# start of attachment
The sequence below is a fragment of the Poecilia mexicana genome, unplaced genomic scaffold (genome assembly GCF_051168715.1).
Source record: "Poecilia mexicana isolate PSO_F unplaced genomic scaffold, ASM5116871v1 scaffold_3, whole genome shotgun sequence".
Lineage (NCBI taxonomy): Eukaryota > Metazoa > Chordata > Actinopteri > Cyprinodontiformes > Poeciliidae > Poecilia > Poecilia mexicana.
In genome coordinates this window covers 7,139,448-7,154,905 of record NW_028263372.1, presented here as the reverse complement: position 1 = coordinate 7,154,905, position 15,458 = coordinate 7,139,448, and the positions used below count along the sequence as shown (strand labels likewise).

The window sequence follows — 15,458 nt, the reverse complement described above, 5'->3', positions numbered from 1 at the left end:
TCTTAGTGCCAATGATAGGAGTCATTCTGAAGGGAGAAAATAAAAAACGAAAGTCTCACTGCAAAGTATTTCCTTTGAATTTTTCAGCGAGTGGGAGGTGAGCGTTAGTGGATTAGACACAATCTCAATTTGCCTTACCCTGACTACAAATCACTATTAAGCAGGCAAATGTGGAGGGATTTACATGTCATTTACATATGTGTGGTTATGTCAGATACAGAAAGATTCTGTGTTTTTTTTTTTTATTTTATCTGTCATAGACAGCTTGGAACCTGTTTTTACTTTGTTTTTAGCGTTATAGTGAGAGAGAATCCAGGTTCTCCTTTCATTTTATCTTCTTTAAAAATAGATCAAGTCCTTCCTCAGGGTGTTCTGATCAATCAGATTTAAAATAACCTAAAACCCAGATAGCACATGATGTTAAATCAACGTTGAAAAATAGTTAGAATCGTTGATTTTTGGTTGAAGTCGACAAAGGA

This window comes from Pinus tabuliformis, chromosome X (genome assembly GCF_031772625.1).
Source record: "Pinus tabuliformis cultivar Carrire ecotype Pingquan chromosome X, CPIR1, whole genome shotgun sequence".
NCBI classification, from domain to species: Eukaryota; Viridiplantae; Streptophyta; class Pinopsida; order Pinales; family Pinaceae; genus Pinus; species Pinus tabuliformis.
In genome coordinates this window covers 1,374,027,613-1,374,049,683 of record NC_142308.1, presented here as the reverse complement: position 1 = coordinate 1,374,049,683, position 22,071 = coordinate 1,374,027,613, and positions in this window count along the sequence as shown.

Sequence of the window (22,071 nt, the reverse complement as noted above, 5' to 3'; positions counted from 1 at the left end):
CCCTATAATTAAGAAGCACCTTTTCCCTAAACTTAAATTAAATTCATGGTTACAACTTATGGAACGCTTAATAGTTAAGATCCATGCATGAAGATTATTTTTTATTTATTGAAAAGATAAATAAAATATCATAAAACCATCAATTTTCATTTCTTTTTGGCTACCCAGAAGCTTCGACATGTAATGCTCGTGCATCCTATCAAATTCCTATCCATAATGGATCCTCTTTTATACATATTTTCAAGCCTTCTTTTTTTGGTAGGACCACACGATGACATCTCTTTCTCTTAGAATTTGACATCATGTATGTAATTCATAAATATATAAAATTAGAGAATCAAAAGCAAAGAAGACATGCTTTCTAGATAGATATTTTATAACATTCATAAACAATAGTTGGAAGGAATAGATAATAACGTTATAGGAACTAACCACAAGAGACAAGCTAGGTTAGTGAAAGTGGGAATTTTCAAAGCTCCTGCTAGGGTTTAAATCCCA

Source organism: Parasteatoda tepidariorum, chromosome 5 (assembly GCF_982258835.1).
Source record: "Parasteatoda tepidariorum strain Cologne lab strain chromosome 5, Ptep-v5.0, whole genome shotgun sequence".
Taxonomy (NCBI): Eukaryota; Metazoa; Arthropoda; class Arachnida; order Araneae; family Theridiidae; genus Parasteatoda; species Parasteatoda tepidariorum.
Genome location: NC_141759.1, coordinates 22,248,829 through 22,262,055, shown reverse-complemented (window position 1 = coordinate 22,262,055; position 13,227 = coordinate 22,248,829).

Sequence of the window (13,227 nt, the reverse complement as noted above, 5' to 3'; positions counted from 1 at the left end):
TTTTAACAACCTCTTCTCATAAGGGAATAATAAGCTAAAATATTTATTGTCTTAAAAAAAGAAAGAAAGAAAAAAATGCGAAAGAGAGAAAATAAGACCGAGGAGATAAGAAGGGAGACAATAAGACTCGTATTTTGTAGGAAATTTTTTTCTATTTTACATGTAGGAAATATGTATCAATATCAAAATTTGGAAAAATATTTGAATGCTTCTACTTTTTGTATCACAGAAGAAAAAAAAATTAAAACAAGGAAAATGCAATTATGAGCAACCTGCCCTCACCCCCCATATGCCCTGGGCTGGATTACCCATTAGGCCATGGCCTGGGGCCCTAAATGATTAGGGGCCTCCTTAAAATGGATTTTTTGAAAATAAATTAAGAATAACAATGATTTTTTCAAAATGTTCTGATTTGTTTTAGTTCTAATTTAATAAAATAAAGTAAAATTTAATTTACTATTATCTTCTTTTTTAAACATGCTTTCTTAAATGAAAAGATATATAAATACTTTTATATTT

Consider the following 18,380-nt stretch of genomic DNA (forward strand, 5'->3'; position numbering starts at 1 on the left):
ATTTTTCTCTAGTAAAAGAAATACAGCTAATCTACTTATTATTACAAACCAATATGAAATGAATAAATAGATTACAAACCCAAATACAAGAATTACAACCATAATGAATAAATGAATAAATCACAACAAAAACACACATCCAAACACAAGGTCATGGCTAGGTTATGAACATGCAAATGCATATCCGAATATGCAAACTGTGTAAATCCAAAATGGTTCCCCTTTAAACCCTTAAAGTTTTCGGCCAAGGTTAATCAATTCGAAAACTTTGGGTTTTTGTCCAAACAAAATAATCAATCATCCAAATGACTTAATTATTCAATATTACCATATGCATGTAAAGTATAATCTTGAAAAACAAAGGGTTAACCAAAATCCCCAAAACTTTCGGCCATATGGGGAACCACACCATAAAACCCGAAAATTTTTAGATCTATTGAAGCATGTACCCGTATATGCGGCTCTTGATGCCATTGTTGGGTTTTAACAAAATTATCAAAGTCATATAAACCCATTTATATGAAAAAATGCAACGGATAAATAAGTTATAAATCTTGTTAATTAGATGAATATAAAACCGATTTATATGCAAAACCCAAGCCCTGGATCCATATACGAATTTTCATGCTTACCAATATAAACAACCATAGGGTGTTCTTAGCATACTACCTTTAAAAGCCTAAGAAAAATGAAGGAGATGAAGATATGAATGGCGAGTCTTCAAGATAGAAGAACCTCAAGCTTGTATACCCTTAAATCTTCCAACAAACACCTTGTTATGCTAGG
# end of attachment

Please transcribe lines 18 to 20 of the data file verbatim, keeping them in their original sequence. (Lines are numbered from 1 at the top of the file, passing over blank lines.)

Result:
TTTTAACAACCTCTTCTCATAAGGGAATAATAAGCTAAAATATTTATTGTCTTAAAAAAAGAAAGAAAGAAAAAAATGCGAAAGAGAGAAAATAAGACCGAGGAGATAAGAAGGGAGACAATAAGACTCGTATTTTGTAGGAAATTTTTTTCTATTTTACATGTAGGAAATATGTATCAATATCAAAATTTGGAAAAATATTTGAATGCTTCTACTTTTTGTATCACAGAAGAAAAAAAAATTAAAACAAGGAAAATGCAATTATGAGCAACCTGCCCTCACCCCCCATATGCCCTGGGCTGGATTACCCATTAGGCCATGGCCTGGGGCCCTAAATGATTAGGGGCCTCCTTAAAATGGATTTTTTGAAAATAAATTAAGAATAACAATGATTTTTTCAAAATGTTCTGATTTGTTTTAGTTCTAATTTAATAAAATAAAGTAAAATTTAATTTACTATTATCTTCTTTTTTAAACATGCTTTCTTAAATGAAAAGATATATAAATACTTTTATATTT

Consider the following 18,380-nt stretch of genomic DNA (forward strand, 5'->3'; position numbering starts at 1 on the left):
ATTTTTCTCTAGTAAAAGAAATACAGCTAATCTACTTATTATTACAAACCAATATGAAATGAATAAATAGATTACAAACCCAAATACAAGAATTACAACCATAATGAATAAATGAATAAATCACAACAAAAACACACATCCAAACACAAGGTCATGGCTAGGTTATGAACATGCAAATGCATATCCGAATATGCAAACTGTGTAAATCCAAAATGGTTCCCCTTTAAACCCTTAAAGTTTTCGGCCAAGGTTAATCAATTCGAAAACTTTGGGTTTTTGTCCAAACAAAATAATCAATCATCCAAATGACTTAATTATTCAATATTACCATATGCATGTAAAGTATAATCTTGAAAAACAAAGGGTTAACCAAAATCCCCAAAACTTTCGGCCATATGGGGAACCACACCATAAAACCCGAAAATTTTTAGATCTATTGAAGCATGTACCCGTATATGCGGCTCTTGATGCCATTGTTGGGTTTTAACAAAATTATCAAAGTCATATAAACCCATTTATATGAAAAAATGCAACGGATAAATAAGTTATAAATCTTGTTAATTAGATGAATATAAAACCGATTTATATGCAAAACCCAAGCCCTGGATCCATATACGAATTTTCATGCTTACCAATATAAACAACCATAGGGTGTTCTTAGCATACTACCTTTAAAAGCCTAAGAAAAATGAAGGAGATGAAGATATGAATGGCGAGTCTTCAAGATAGAAGAACCTCAAGCTTGTATACCCTTAAATCTTCCAACAAACACCTTGTTATGCTAGG